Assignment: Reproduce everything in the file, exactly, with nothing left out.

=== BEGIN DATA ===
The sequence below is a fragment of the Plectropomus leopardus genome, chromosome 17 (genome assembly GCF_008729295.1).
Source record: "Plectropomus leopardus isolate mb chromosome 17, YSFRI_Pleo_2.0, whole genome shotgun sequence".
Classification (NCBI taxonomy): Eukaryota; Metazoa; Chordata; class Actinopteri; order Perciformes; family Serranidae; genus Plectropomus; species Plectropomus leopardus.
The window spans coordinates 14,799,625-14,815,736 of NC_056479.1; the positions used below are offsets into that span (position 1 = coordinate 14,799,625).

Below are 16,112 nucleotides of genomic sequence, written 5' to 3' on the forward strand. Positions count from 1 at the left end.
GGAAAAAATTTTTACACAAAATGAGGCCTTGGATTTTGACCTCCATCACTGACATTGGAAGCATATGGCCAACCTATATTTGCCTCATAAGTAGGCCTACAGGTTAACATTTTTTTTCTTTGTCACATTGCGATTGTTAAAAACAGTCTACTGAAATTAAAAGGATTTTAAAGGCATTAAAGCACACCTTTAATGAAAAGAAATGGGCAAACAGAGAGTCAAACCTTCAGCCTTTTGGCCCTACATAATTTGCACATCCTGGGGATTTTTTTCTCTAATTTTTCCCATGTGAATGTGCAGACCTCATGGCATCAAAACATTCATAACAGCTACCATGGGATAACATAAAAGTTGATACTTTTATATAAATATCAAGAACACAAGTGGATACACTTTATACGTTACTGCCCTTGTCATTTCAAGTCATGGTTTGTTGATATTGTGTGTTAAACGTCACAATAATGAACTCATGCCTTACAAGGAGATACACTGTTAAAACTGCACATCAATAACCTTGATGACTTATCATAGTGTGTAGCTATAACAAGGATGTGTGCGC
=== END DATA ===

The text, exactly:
The sequence below is a fragment of the Plectropomus leopardus genome, chromosome 17 (genome assembly GCF_008729295.1).
Source record: "Plectropomus leopardus isolate mb chromosome 17, YSFRI_Pleo_2.0, whole genome shotgun sequence".
Classification (NCBI taxonomy): Eukaryota; Metazoa; Chordata; class Actinopteri; order Perciformes; family Serranidae; genus Plectropomus; species Plectropomus leopardus.
The window spans coordinates 14,799,625-14,815,736 of NC_056479.1; the positions used below are offsets into that span (position 1 = coordinate 14,799,625).

Below are 16,112 nucleotides of genomic sequence, written 5' to 3' on the forward strand. Positions count from 1 at the left end.
GGAAAAAATTTTTACACAAAATGAGGCCTTGGATTTTGACCTCCATCACTGACATTGGAAGCATATGGCCAACCTATATTTGCCTCATAAGTAGGCCTACAGGTTAACATTTTTTTTCTTTGTCACATTGCGATTGTTAAAAACAGTCTACTGAAATTAAAAGGATTTTAAAGGCATTAAAGCACACCTTTAATGAAAAGAAATGGGCAAACAGAGAGTCAAACCTTCAGCCTTTTGGCCCTACATAATTTGCACATCCTGGGGATTTTTTTCTCTAATTTTTCCCATGTGAATGTGCAGACCTCATGGCATCAAAACATTCATAACAGCTACCATGGGATAACATAAAAGTTGATACTTTTATATAAATATCAAGAACACAAGTGGATACACTTTATACGTTACTGCCCTTGTCATTTCAAGTCATGGTTTGTTGATATTGTGTGTTAAACGTCACAATAATGAACTCATGCCTTACAAGGAGATACACTGTTAAAACTGCACATCAATAACCTTGATGACTTATCATAGTGTGTAGCTATAACAAGGATGTGTGCGC